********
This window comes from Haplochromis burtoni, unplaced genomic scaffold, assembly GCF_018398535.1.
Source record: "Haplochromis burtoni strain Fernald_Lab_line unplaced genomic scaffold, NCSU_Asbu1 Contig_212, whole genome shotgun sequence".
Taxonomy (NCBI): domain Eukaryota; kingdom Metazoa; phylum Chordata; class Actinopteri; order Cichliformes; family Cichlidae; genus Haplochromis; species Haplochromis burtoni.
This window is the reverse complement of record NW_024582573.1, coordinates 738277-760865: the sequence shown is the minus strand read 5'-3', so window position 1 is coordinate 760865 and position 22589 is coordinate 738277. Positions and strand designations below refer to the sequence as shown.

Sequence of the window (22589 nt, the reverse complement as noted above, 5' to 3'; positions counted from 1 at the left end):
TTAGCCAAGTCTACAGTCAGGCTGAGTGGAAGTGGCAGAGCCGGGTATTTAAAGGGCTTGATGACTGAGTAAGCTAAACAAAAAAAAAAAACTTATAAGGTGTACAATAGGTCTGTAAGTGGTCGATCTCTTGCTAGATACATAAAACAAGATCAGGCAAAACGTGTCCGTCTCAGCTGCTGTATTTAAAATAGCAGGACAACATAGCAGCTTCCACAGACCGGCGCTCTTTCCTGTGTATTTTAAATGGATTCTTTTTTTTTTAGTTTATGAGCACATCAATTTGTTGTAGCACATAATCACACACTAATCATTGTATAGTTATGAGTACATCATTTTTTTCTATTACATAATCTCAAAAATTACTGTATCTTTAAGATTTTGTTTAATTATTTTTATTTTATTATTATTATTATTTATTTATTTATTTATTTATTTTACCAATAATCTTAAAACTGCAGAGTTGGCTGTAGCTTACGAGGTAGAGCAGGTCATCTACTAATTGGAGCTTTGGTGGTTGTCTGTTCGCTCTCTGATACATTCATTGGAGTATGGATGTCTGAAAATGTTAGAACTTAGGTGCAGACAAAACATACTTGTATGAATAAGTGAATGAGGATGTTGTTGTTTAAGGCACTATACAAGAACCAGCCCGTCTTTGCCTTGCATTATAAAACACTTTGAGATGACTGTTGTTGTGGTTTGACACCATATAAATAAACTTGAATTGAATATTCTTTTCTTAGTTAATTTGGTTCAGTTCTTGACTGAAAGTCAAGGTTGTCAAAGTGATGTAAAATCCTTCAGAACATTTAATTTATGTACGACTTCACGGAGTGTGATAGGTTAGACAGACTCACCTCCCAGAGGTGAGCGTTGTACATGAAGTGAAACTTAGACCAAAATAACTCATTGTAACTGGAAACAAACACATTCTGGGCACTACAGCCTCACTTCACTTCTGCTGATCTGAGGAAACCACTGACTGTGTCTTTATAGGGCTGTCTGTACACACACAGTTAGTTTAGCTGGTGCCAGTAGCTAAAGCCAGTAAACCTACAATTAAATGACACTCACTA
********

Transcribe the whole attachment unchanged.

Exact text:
This window comes from Haplochromis burtoni, unplaced genomic scaffold, assembly GCF_018398535.1.
Source record: "Haplochromis burtoni strain Fernald_Lab_line unplaced genomic scaffold, NCSU_Asbu1 Contig_212, whole genome shotgun sequence".
Taxonomy (NCBI): domain Eukaryota; kingdom Metazoa; phylum Chordata; class Actinopteri; order Cichliformes; family Cichlidae; genus Haplochromis; species Haplochromis burtoni.
This window is the reverse complement of record NW_024582573.1, coordinates 738277-760865: the sequence shown is the minus strand read 5'-3', so window position 1 is coordinate 760865 and position 22589 is coordinate 738277. Positions and strand designations below refer to the sequence as shown.

Sequence of the window (22589 nt, the reverse complement as noted above, 5' to 3'; positions counted from 1 at the left end):
TTAGCCAAGTCTACAGTCAGGCTGAGTGGAAGTGGCAGAGCCGGGTATTTAAAGGGCTTGATGACTGAGTAAGCTAAACAAAAAAAAAAAACTTATAAGGTGTACAATAGGTCTGTAAGTGGTCGATCTCTTGCTAGATACATAAAACAAGATCAGGCAAAACGTGTCCGTCTCAGCTGCTGTATTTAAAATAGCAGGACAACATAGCAGCTTCCACAGACCGGCGCTCTTTCCTGTGTATTTTAAATGGATTCTTTTTTTTTTAGTTTATGAGCACATCAATTTGTTGTAGCACATAATCACACACTAATCATTGTATAGTTATGAGTACATCATTTTTTTCTATTACATAATCTCAAAAATTACTGTATCTTTAAGATTTTGTTTAATTATTTTTATTTTATTATTATTATTATTTATTTATTTATTTATTTATTTTACCAATAATCTTAAAACTGCAGAGTTGGCTGTAGCTTACGAGGTAGAGCAGGTCATCTACTAATTGGAGCTTTGGTGGTTGTCTGTTCGCTCTCTGATACATTCATTGGAGTATGGATGTCTGAAAATGTTAGAACTTAGGTGCAGACAAAACATACTTGTATGAATAAGTGAATGAGGATGTTGTTGTTTAAGGCACTATACAAGAACCAGCCCGTCTTTGCCTTGCATTATAAAACACTTTGAGATGACTGTTGTTGTGGTTTGACACCATATAAATAAACTTGAATTGAATATTCTTTTCTTAGTTAATTTGGTTCAGTTCTTGACTGAAAGTCAAGGTTGTCAAAGTGATGTAAAATCCTTCAGAACATTTAATTTATGTACGACTTCACGGAGTGTGATAGGTTAGACAGACTCACCTCCCAGAGGTGAGCGTTGTACATGAAGTGAAACTTAGACCAAAATAACTCATTGTAACTGGAAACAAACACATTCTGGGCACTACAGCCTCACTTCACTTCTGCTGATCTGAGGAAACCACTGACTGTGTCTTTATAGGGCTGTCTGTACACACACAGTTAGTTTAGCTGGTGCCAGTAGCTAAAGCCAGTAAACCTACAATTAAATGACACTCACTA